Island Fox Research at the USC Wrigley Institute

Investigators with the USC Wrigley Institute of Environmental Studies have recently begun exploring research questions on the genetics and evolution of the endangered Channel Island fox, which lives exclusively on six of the eight Channel Islands off the coast of southern California. The scientists have teamed up with other research groups around the country using genetic information and chemical analyses to explore such questions as the evolution of the species, genetics across different island populations, and disease resistance.

The USC team will work with collaborators to achieve four primary goals: 1) to better estimate the timing of island fox arrival to the different Channel Islands; 2) to assess early 20th century fox genetics by extracting DNA from the Natural History Museum of Los Angeles’ historic (1930-40s) collections; 3) to attempt to extract ancient DNAs from island fox fossils and study the evolution of dwarfism in the species; and, 4) to analyze fox fecal samples and compare diets across the different islands, to better understand how the foxes may be impacted by food competitors like feral cats and spotted skunks.

USC researchers will focus in particular on Goal 2, as the nearby Natural History Museum’s collections provide a unique resource. Comparing historic genetic data to more modern data from different time points over the last century will allow the researchers to see how genetics of the species have changed over time, and particularly how foxes have been impacted by reductions in population size caused by canine distemper, golden eagle predation and habitat loss.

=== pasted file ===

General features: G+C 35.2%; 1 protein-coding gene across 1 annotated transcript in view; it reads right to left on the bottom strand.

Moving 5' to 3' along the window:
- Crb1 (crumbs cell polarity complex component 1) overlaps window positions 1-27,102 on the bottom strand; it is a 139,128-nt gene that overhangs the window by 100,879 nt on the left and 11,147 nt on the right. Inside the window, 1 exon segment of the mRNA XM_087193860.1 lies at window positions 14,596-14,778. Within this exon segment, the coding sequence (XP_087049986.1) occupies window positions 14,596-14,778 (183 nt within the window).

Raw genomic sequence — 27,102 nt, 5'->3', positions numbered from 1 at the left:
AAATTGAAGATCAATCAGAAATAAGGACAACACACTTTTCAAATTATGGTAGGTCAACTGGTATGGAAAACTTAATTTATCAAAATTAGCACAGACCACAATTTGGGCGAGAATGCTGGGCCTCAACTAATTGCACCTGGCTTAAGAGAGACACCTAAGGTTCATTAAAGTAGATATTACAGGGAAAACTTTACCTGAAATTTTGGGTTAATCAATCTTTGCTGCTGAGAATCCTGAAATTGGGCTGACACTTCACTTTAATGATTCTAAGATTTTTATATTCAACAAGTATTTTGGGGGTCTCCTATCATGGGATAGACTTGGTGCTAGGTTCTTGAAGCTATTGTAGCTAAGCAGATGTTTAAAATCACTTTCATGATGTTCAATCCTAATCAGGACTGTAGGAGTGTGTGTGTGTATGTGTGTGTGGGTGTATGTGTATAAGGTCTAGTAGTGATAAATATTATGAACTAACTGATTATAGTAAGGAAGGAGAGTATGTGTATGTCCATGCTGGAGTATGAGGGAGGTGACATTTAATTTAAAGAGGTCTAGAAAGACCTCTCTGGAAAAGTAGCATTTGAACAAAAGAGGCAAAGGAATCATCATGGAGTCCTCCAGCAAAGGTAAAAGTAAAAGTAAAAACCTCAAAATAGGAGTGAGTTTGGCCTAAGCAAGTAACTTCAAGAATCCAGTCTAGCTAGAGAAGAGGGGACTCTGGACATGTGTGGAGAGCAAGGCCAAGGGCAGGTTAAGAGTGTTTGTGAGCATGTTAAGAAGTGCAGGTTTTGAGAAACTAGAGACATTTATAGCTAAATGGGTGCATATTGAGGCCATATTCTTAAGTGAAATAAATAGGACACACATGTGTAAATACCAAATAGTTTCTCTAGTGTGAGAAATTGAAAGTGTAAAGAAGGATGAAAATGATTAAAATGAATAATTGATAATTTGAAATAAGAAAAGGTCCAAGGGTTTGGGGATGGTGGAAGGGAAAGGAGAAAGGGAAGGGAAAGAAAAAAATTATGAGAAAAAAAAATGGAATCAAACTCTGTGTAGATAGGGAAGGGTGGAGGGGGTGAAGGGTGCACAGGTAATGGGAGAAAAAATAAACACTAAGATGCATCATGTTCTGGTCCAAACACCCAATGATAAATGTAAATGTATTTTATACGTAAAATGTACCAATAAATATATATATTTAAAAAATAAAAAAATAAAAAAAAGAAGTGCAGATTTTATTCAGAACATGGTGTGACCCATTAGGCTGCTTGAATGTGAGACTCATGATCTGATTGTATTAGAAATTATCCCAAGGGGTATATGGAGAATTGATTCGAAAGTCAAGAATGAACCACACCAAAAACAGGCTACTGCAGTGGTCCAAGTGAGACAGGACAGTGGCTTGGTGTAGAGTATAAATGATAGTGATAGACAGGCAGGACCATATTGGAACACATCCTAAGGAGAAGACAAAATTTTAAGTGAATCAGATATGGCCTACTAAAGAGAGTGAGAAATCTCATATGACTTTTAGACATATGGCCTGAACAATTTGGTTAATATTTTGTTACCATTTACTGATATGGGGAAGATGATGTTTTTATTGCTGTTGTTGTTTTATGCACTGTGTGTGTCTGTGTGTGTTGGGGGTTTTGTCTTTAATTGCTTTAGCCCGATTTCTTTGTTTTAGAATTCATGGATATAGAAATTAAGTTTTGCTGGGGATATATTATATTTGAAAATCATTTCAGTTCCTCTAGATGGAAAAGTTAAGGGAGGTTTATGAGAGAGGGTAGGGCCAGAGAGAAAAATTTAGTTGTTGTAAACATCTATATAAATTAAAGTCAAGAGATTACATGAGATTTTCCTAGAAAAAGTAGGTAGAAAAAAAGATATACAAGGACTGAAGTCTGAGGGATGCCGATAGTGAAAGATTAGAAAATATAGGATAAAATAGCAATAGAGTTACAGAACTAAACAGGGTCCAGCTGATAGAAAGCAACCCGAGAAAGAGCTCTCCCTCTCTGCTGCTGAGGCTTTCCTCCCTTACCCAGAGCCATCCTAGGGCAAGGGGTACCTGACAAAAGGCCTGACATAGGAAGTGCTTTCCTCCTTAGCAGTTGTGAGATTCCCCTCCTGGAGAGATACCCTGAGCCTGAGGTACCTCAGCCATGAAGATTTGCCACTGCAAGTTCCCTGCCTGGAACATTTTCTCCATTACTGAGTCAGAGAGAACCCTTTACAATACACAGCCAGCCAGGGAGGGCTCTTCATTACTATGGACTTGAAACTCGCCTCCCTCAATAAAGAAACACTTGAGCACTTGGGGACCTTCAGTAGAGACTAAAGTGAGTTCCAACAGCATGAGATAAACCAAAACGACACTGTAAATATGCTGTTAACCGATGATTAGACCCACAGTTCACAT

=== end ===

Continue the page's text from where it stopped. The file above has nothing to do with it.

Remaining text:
The biggest wild card may be the subsection of Goal 3 involving extraction of ancient DNA from fossils. The Natural History Museum and its sister museum the La Brea Tar Pits have a moderate number of fossils, but no one has yet succeeded in obtaining usable DNA from fox fossils. However, ancient DNA techniques are rapidly evolving and breakthroughs have been achieved in well-known species such as Neanderthals and woolly mammoths.  If ancient fox DNA can be extracted, then that genetic information could be combined with studies of skeletons and ancient diets to yield additional insights into the species.

The convergence of scientific interest in island foxes by several research groups is unsurprising given recent advances in our ability to study the genetics of non-model organisms, combined with the inherent attraction of this charismatic endangered species. Merging the unique talents of researchers at the USC Wrigley Institute with the collective efforts of other researchers across the country should yield increasingly rapid and definitive answers to these types of urgent questions in island fox conservation.


Affiliated Faculty:
Suzanne Edmands